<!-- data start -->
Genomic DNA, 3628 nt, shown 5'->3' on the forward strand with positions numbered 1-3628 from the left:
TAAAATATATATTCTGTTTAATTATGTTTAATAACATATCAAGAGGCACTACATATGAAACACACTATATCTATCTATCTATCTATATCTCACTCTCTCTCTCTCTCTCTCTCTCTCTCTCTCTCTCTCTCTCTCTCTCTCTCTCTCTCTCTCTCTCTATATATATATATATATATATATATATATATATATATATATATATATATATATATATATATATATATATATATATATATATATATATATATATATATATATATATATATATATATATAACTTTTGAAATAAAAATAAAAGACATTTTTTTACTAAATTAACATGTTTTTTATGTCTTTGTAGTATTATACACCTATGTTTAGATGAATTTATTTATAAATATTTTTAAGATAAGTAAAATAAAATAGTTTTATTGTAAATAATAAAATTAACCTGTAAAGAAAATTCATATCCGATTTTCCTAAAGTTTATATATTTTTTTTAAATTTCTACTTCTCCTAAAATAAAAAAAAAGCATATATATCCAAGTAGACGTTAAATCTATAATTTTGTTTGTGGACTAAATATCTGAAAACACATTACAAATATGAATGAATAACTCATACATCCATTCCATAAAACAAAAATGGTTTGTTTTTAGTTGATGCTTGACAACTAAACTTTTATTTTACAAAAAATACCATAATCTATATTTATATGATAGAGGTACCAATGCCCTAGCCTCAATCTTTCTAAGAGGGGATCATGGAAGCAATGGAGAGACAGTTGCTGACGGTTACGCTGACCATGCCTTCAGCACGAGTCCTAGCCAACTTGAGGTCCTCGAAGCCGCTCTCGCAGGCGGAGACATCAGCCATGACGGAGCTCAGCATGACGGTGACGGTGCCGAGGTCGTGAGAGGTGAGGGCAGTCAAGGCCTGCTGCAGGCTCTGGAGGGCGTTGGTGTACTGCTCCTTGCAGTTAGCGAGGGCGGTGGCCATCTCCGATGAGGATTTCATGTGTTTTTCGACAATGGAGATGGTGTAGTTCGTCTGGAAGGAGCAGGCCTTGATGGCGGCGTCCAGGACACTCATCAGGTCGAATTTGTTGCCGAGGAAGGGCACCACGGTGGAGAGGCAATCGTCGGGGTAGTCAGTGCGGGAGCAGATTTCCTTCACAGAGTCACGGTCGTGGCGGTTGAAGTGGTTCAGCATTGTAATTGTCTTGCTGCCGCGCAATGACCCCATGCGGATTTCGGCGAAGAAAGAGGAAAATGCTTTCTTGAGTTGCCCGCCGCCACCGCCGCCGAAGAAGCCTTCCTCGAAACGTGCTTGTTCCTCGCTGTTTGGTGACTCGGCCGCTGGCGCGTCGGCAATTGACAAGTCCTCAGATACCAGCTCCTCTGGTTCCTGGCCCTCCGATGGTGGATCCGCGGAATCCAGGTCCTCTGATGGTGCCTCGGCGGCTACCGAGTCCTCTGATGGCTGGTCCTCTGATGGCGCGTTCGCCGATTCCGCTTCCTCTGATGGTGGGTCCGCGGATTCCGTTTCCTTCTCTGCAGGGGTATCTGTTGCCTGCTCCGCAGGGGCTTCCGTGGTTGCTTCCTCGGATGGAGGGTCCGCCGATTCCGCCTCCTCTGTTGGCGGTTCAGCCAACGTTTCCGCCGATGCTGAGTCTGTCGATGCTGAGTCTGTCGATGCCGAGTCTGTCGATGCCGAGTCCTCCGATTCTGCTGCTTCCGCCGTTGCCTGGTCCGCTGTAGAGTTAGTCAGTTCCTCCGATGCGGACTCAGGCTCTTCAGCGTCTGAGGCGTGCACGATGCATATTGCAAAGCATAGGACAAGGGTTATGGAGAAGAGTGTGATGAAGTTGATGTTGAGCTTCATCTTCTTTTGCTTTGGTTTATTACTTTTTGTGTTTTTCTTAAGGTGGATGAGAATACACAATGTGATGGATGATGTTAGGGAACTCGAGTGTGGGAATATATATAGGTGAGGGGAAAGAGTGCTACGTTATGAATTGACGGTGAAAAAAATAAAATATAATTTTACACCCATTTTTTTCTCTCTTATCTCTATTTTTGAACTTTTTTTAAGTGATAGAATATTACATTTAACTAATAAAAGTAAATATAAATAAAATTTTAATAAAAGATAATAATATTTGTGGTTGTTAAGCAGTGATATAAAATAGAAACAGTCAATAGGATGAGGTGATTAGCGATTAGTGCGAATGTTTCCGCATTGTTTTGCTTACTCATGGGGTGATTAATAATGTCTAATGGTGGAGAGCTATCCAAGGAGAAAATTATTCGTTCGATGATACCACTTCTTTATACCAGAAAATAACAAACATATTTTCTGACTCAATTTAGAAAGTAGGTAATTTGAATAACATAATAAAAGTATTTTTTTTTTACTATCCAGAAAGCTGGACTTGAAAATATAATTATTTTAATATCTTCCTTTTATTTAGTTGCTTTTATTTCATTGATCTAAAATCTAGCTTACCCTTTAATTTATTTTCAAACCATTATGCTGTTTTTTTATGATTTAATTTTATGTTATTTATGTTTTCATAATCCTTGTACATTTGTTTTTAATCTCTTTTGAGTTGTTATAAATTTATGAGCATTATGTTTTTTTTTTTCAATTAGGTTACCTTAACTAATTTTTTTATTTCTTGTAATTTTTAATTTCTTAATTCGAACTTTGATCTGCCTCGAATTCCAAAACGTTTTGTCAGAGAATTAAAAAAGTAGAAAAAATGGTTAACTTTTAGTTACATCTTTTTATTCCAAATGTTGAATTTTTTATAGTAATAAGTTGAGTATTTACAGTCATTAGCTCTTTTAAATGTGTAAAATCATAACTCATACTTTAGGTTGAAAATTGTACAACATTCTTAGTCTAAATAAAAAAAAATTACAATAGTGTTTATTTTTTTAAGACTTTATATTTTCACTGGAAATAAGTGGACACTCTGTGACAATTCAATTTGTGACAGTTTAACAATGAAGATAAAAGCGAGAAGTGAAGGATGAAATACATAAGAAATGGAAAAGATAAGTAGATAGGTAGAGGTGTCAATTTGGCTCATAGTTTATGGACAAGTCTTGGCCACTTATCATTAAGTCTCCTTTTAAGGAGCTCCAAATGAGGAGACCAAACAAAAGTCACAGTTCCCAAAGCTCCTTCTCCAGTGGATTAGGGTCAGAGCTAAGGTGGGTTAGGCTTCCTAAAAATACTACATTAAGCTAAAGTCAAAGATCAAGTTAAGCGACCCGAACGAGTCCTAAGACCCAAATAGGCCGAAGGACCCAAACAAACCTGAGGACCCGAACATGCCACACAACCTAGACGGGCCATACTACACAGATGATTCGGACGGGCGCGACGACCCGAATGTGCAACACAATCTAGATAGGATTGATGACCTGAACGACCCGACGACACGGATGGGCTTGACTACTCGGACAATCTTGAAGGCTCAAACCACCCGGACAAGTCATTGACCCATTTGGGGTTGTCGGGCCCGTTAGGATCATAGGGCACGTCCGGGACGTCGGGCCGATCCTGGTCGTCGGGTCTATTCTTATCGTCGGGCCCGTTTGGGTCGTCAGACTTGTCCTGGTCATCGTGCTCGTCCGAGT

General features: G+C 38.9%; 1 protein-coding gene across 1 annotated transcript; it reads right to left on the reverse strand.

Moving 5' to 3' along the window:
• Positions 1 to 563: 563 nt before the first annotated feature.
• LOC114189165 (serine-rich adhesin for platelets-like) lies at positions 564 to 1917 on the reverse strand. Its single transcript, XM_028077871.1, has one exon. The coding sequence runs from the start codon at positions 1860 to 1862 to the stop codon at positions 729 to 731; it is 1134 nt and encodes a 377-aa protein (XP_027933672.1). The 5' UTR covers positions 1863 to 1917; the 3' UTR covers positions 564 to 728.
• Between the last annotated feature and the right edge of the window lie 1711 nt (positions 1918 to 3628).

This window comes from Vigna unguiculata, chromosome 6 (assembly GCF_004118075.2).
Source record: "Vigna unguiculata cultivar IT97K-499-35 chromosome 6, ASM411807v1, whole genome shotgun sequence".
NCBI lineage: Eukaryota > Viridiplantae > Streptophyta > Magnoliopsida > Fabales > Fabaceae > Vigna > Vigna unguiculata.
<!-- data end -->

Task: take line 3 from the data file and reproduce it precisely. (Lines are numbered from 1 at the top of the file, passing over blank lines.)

General features: G+C 38.9%; 1 protein-coding gene across 1 annotated transcript; it reads right to left on the reverse strand.